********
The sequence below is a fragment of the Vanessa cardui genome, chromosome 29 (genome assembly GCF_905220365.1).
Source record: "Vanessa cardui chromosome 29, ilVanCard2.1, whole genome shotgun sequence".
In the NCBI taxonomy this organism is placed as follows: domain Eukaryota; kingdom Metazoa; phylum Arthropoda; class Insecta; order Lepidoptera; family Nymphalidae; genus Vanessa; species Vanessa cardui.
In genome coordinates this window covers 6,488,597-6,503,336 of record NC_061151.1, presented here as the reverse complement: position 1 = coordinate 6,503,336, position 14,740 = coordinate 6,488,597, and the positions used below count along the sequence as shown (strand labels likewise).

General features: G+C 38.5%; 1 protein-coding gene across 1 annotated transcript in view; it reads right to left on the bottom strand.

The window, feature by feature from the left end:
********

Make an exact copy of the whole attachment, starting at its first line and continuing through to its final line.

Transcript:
The sequence below is a fragment of the Vanessa cardui genome, chromosome 29 (genome assembly GCF_905220365.1).
Source record: "Vanessa cardui chromosome 29, ilVanCard2.1, whole genome shotgun sequence".
In the NCBI taxonomy this organism is placed as follows: domain Eukaryota; kingdom Metazoa; phylum Arthropoda; class Insecta; order Lepidoptera; family Nymphalidae; genus Vanessa; species Vanessa cardui.
In genome coordinates this window covers 6,488,597-6,503,336 of record NC_061151.1, presented here as the reverse complement: position 1 = coordinate 6,503,336, position 14,740 = coordinate 6,488,597, and the positions used below count along the sequence as shown (strand labels likewise).

General features: G+C 38.5%; 1 protein-coding gene across 1 annotated transcript in view; it reads right to left on the bottom strand.

The window, feature by feature from the left end: